The spat between Cricket Australia (CA) and the Australian Cricket Association (ACA) lasted just a week shy of nine months. It’s a pretty long time to haggle over something as trivial or as big as money — depending on how you look at it. But that’s not the point here. The thing is that the feuding cricketers were never labelled ‘traitors’ or any such thing by anybody. Funny, eh?
It was not the first time Australian cricket faced the issue. The Aussies have been down this road many a time. From the Kerry Packer days ownwards, cricketers have not shied away from demanding what they think is their due. Cricketers everywhere else actually should be grateful to their Australian counterparts. Every time they go for it, others take a note and get a spike for much less effort.
But there is something that some parts of the world have not learned from the Australians. They have made it a professional issue and have turned their bargaining into an industrial dispute. It is not a national crisis. Not for them.
There is a reason why the Ashes has remained a purely cricketing rivalry while a Pakistan-India series has precious little to do with cricket
In the recent crisis, they refused to undertake a tour to South Africa, and more than 200 cricketers went unemployed after the expiry of their contracts. Also coming under serious threat were tours to Bangladesh and India, and looming large over the head was the possibility of Ashes having to be scrapped — or at least seriously undermined — later in the year.
The stakes were high for all concerned. To force the hand of the players, the temptation to bring in the bogey of patriotism must have been irresistible, but was resisted. Even the government continued with its own business without talking of diplomatic embarrassments or the country’s image. Simply put, the CA management was trusted.
This is not to suggest that there would have been nothing going on behind the scenes. The whole machinery would have been in serious overdrive as days, weeks and then months passed by. But the only people who spoke publicly belonged to the CA and the ACA. And, mind you, just a couple of people from both sides.
There was much talk in the media that Steve Smith, the Australian captain, was not as vocal as, say, David Warner, the vice-captain, and that it sent mixed signals to individual players. As Warner himself explained at the end of the row, the two were playing different roles. “I was going to take it upon myself and represent the players and be more vocal and he (Smith) was sort of going to go behind closed doors and get them talking and make sure he was on the same page with the ACA and Cricket Australia … The way he went about it was how he wanted to play it and I was always going to come out and be vocal and sticking up for the players,” explained Warner.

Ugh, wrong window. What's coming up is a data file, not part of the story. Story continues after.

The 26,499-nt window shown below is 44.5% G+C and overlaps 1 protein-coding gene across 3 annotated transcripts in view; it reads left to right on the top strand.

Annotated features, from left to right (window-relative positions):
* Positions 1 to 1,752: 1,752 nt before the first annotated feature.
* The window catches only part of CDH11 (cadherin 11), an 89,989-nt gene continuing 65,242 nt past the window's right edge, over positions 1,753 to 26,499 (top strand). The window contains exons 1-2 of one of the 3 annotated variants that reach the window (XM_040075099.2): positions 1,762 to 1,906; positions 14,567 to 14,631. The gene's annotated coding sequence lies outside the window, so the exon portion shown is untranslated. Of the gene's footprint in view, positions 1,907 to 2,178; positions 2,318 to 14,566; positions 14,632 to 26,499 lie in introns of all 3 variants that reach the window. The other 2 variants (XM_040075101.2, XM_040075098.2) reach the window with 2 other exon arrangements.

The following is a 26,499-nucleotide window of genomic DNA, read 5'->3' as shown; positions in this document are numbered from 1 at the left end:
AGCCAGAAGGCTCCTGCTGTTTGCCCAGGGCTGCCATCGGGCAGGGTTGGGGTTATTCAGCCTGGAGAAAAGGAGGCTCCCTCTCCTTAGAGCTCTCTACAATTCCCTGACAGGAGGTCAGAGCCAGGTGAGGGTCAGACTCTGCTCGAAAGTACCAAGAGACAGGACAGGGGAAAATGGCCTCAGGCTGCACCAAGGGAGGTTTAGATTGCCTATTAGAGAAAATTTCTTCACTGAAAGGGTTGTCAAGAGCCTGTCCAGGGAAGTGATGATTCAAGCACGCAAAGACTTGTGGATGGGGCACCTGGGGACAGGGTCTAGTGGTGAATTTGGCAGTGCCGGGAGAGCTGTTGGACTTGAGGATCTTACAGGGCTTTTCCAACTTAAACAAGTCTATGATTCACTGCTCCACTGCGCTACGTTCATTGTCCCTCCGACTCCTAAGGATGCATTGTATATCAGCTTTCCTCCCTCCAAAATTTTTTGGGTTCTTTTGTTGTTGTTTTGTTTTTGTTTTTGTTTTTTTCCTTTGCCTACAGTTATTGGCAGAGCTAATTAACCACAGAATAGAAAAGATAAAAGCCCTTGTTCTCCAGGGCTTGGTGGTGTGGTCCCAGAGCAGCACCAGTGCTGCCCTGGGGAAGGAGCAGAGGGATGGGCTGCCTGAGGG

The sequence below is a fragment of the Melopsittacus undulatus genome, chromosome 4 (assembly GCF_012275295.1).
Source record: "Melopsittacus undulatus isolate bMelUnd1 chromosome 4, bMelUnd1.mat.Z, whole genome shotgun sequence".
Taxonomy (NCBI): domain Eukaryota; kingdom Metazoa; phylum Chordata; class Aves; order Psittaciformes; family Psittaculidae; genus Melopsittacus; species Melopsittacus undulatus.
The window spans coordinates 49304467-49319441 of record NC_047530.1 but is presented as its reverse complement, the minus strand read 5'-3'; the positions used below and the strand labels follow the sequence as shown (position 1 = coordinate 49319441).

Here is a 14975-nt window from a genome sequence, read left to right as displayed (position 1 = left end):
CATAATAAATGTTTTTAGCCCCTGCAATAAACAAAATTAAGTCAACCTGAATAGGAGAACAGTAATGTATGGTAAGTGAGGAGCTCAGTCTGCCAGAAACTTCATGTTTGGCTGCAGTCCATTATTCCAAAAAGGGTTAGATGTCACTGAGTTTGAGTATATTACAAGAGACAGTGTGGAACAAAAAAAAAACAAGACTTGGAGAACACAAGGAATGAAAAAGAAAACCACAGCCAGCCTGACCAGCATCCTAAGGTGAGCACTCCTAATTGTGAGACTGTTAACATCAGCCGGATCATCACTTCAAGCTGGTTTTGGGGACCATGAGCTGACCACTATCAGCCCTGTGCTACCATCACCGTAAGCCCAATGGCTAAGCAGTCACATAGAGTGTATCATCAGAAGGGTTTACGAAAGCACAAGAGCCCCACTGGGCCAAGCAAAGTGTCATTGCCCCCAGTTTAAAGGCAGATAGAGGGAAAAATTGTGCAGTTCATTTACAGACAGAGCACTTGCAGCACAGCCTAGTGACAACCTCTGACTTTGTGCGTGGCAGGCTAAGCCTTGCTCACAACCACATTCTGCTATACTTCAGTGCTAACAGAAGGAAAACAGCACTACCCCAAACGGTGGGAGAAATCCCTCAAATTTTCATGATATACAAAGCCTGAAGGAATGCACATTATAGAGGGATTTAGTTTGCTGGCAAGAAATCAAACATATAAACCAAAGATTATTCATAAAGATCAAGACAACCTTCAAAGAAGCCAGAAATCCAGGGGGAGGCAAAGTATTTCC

This sort of professionalism is difficult to even imagine in, say, the subcontinent. There is no point talking of practicing it here. Casting doubts over patriotism is the first thing we do here. The Australians resisted the temptation for nine months. It is difficult to do it for as many hours here. There is a reason why the Ashes has remained a purely cricketing rivalry while a Pakistan-India series has precious little to do with cricket. In fact, it has to do so much with patriotism in all its colours, shades and hues that it doesn’t happen anymore. Had it not been for the global tournaments, the two would not have faced each other for God knows how many years.
Casting doubts over patriotism is the first thing we do here. The Australians resisted the temptation for nine months. It is difficult to do it for as many hours here.
And now even those tournaments are facing the odd ifs and buts here and there. In the words of Najam Sethi, the newly-elected chief of the Pakistan Cricket Board, the Board is planning to raise an objection to India hosting the Under-19 Asia Cup. Using the Asian Cricket Council (ACC) forum that is headed by dear old Shaharyar Khan, the PCB plans to table a resolution to relocate the tournament to a neutral venue.
There are secure neutral venues outside India and Pakistan where the championship can be held, he has argued. On its part, the Indian board has already written to its government to seek a clearance to host the tournament in view of Pakistan’s presence.
While Pakistan and India, especially their administrators of various varieties, would do well to learn from the Australians how to behave in public, the Asia Cup has a few more hiccups to overcome before some cricket actually takes place. The Western Region qualifying round for the tournament is set for October in Kuwait. There are nine teams in the round including Qatar and three countries that have recently broken diplomatic ties with it: Oman, Saudi Arabia and Bahrain. Patriotism is surely thick in the air!
Published in Dawn, EOS, August 13th, 2017